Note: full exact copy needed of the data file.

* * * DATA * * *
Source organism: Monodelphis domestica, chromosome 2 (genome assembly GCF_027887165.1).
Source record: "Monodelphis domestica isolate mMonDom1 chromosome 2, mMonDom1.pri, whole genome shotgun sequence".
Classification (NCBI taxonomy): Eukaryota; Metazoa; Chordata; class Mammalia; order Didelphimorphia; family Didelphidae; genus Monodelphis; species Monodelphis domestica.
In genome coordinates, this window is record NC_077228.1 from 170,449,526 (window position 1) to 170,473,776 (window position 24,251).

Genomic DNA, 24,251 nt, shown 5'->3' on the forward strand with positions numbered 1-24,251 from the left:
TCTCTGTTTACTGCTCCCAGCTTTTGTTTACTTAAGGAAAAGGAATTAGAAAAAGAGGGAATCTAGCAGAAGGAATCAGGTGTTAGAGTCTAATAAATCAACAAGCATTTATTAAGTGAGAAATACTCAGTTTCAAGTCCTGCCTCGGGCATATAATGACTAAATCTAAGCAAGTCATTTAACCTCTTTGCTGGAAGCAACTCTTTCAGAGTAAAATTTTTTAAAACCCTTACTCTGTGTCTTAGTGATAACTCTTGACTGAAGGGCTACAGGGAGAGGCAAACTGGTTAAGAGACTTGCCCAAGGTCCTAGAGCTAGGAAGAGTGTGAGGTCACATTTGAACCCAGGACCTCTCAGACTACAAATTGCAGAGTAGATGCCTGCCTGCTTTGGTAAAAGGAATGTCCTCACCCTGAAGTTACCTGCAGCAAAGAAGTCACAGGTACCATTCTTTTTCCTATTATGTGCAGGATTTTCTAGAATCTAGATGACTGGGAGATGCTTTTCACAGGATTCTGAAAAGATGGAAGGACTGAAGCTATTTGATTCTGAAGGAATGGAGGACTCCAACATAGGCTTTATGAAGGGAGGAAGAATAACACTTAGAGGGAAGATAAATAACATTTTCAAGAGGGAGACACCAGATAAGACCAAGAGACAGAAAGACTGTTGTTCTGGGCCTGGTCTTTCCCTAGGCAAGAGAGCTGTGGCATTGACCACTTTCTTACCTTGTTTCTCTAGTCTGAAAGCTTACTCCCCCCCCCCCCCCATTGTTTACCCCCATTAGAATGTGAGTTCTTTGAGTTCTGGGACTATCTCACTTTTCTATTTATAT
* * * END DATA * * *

Source organism: Monodelphis domestica, chromosome 2 (genome assembly GCF_027887165.1).
Source record: "Monodelphis domestica isolate mMonDom1 chromosome 2, mMonDom1.pri, whole genome shotgun sequence".
Classification (NCBI taxonomy): Eukaryota; Metazoa; Chordata; class Mammalia; order Didelphimorphia; family Didelphidae; genus Monodelphis; species Monodelphis domestica.
In genome coordinates, this window is record NC_077228.1 from 170,449,526 (window position 1) to 170,473,776 (window position 24,251).

Genomic DNA, 24,251 nt, shown 5'->3' on the forward strand with positions numbered 1-24,251 from the left:
TCTCTGTTTACTGCTCCCAGCTTTTGTTTACTTAAGGAAAAGGAATTAGAAAAAGAGGGAATCTAGCAGAAGGAATCAGGTGTTAGAGTCTAATAAATCAACAAGCATTTATTAAGTGAGAAATACTCAGTTTCAAGTCCTGCCTCGGGCATATAATGACTAAATCTAAGCAAGTCATTTAACCTCTTTGCTGGAAGCAACTCTTTCAGAGTAAAATTTTTTAAAACCCTTACTCTGTGTCTTAGTGATAACTCTTGACTGAAGGGCTACAGGGAGAGGCAAACTGGTTAAGAGACTTGCCCAAGGTCCTAGAGCTAGGAAGAGTGTGAGGTCACATTTGAACCCAGGACCTCTCAGACTACAAATTGCAGAGTAGATGCCTGCCTGCTTTGGTAAAAGGAATGTCCTCACCCTGAAGTTACCTGCAGCAAAGAAGTCACAGGTACCATTCTTTTTCCTATTATGTGCAGGATTTTCTAGAATCTAGATGACTGGGAGATGCTTTTCACAGGATTCTGAAAAGATGGAAGGACTGAAGCTATTTGATTCTGAAGGAATGGAGGACTCCAACATAGGCTTTATGAAGGGAGGAAGAATAACACTTAGAGGGAAGATAAATAACATTTTCAAGAGGGAGACACCAGATAAGACCAAGAGACAGAAAGACTGTTGTTCTGGGCCTGGTCTTTCCCTAGGCAAGAGAGCTGTGGCATTGACCACTTTCTTACCTTGTTTCTCTAGTCTGAAAGCTTACTCCCCCCCCCCCCCCATTGTTTACCCCCATTAGAATGTGAGTTCTTTGAGTTCTGGGACTATCTCACTTTTCTATTTATAT